The Ghost Town of Mannfield

Mannfield is a ghost town similar in appearance to many others in the area, the better known being Fivay and Centralia. The two latter towns sprang up and provided lumber for the building booms. They only lasted a few years before the booms ended and the people moved on. Mannfield is a little different in that it's demise was a multi-step process, with the federal government providing the final nail in the coffin.

Mannfield was created in 1884 by Austin Mann, Father-in-law of William Sherman Jennings, the governor of Florida who was elected from Brooksville. Mann had one of the larger orange groves at the time along the Crystal River.

Mann was also a State Senator and he guided a bill through Legislature that split Hernando County into three parts, creating Citrus and Pasco Counties in 1887. The bill selected Mannfield as the acting Citrus County seat for two years, after which a vote of the county electors was to be held to determine the permanent site.

The vote for where the county seat was to be located was very contentious. It came down to two popular choices either Mannfield or Inverness. There were passionate people on each side, so passionate in fact that there are reports of numerous fist fights over the issue. This caused several indeterminate elections to be run before a vote that was considered definitive was held in 1891. The 1891 outcome was Inverness, two years late.

Austin Mann, Florida Memory

However, that did not settle the issue. Mannfield refused to relinquish the county seat. A group from Inverness came to Mannfield in the middle of the night and moved court records, furniture, Captain (W.C.) Zimmerman as well as the County Clerk still in his chair (he had refused to go) in wagons to Inverness.

While Mannfield was still the county seat, it had a population of 250 people, almost twice the population of Miami at the time. Mannfield reportedly had a hotel, church, school, 3 general stores, a sawmill and even a newspaper. In 1893 a railroad was built through Citrus, it bypassed Mannfield and stopped in Inverness. The town of Mannfield faded away with many people moving south to the Brooksville area. In fact, K.O. Smith of Brooksville, who originally gave me a background on Mannfield is descended from residents of Mannfield.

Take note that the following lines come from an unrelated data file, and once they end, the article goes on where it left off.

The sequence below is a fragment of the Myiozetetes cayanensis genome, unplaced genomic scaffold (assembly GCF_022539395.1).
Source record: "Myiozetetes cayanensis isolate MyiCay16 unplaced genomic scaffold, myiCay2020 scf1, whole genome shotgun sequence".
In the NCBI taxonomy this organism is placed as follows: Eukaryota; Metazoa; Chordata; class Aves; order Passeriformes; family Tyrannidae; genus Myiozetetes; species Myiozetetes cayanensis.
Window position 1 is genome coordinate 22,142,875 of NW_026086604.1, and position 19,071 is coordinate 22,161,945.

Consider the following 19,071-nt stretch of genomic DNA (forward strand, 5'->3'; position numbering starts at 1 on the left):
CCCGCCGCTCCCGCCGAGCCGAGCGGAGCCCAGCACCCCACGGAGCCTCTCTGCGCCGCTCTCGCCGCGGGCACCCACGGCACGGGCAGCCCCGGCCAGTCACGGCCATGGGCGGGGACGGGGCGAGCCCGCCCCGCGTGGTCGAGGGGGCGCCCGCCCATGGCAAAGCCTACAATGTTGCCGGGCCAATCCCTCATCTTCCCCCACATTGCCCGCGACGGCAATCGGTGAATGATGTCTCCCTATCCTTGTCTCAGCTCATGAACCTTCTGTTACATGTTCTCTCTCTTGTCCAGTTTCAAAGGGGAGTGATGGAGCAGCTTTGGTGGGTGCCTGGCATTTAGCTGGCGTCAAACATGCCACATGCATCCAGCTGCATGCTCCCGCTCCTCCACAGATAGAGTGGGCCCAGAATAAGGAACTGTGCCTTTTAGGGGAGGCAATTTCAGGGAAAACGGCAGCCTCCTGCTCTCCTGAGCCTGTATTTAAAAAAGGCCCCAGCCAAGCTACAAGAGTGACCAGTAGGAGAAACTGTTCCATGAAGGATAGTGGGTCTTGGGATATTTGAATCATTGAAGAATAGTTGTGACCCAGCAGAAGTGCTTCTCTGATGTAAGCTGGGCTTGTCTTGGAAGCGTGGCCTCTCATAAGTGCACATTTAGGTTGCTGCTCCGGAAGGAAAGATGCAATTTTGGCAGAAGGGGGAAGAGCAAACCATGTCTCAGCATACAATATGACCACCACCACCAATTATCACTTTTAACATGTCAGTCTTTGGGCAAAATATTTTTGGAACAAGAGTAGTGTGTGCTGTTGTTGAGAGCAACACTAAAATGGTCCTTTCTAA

However, there were still a number of residents living in Mannfield up until the Great Depression, when the federal government acquired Mannfield and surrounding areas to make up the Withlacoochee State Forest. Residents in the towns of Oriole and Croom were also "resettled" under this program. The private land acquisition was run through the U.S. Land Resettlement Administration between 1936 and 1939. Mannfield is part of the Lecanto Sandhills, categorized as an environmentally sensitive region.

You can find what is left of Mannfield by visiting the Withlacoochee State Forest. The town stood around a small pond called Mannfield Pond. The pond still exists and has water because of all the rainfall we've had in the last year. The are also steps that descend into the ground and what appears to be a recently capped artesian well. The town remains are located at approximately 28.784, -82.444. It can also be found on google maps. The remains are located a few feet off trail 12. We were only able to get to within a couple of miles by car and the rest of the trip has to be on foot or horseback. The road has been washed out by the recent rains, so you may need a truck to even get that close.

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